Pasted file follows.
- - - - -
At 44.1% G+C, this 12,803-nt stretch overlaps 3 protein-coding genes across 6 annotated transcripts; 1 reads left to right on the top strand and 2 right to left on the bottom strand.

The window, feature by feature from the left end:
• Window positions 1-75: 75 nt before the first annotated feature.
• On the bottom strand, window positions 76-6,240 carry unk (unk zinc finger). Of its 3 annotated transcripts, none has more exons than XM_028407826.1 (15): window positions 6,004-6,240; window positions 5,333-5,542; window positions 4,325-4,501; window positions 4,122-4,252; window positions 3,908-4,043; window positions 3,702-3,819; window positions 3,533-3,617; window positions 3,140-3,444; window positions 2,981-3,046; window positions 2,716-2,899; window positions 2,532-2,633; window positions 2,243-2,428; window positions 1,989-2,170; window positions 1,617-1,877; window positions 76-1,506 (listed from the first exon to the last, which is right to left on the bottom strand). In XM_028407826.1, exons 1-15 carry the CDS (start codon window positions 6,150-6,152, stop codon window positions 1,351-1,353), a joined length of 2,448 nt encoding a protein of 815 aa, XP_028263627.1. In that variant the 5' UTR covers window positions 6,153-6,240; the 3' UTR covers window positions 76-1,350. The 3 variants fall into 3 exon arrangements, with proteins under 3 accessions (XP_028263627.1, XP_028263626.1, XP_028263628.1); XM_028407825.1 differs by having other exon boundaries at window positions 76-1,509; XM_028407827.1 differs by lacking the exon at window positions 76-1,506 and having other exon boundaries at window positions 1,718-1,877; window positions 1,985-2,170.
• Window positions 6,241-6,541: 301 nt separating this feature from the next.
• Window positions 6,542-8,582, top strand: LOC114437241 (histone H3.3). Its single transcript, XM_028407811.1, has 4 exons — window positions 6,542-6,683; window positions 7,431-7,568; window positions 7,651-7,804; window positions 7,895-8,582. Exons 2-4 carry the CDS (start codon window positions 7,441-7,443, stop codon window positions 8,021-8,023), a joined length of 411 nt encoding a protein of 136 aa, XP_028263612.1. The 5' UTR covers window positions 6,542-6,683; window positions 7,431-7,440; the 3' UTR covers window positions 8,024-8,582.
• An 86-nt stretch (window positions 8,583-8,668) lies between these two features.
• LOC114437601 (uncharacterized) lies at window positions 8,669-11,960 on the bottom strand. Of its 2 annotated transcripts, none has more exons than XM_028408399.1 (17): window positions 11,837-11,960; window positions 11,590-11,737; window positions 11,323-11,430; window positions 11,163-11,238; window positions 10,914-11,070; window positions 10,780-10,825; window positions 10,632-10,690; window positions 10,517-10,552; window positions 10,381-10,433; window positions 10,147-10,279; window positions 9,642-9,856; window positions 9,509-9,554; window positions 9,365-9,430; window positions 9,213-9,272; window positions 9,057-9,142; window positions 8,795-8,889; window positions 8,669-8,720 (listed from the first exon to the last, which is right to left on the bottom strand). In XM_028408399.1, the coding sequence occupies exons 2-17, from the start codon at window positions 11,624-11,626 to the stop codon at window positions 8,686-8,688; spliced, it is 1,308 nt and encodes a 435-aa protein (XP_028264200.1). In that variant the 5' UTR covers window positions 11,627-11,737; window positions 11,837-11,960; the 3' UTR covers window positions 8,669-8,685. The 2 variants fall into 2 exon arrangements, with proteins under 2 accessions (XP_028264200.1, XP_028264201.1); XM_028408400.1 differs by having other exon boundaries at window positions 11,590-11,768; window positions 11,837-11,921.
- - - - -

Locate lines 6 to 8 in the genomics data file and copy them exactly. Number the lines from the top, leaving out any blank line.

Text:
• Window positions 6,542-8,582, top strand: LOC114437241 (histone H3.3). Its single transcript, XM_028407811.1, has 4 exons — window positions 6,542-6,683; window positions 7,431-7,568; window positions 7,651-7,804; window positions 7,895-8,582. Exons 2-4 carry the CDS (start codon window positions 7,441-7,443, stop codon window positions 8,021-8,023), a joined length of 411 nt encoding a protein of 136 aa, XP_028263612.1. The 5' UTR covers window positions 6,542-6,683; window positions 7,431-7,440; the 3' UTR covers window positions 8,024-8,582.
• An 86-nt stretch (window positions 8,583-8,668) lies between these two features.
• LOC114437601 (uncharacterized) lies at window positions 8,669-11,960 on the bottom strand. Of its 2 annotated transcripts, none has more exons than XM_028408399.1 (17): window positions 11,837-11,960; window positions 11,590-11,737; window positions 11,323-11,430; window positions 11,163-11,238; window positions 10,914-11,070; window positions 10,780-10,825; window positions 10,632-10,690; window positions 10,517-10,552; window positions 10,381-10,433; window positions 10,147-10,279; window positions 9,642-9,856; window positions 9,509-9,554; window positions 9,365-9,430; window positions 9,213-9,272; window positions 9,057-9,142; window positions 8,795-8,889; window positions 8,669-8,720 (listed from the first exon to the last, which is right to left on the bottom strand). In XM_028408399.1, the coding sequence occupies exons 2-17, from the start codon at window positions 11,624-11,626 to the stop codon at window positions 8,686-8,688; spliced, it is 1,308 nt and encodes a 435-aa protein (XP_028264200.1). In that variant the 5' UTR covers window positions 11,627-11,737; window positions 11,837-11,960; the 3' UTR covers window positions 8,669-8,685. The 2 variants fall into 2 exon arrangements, with proteins under 2 accessions (XP_028264200.1, XP_028264201.1); XM_028408400.1 differs by having other exon boundaries at window positions 11,590-11,768; window positions 11,837-11,921.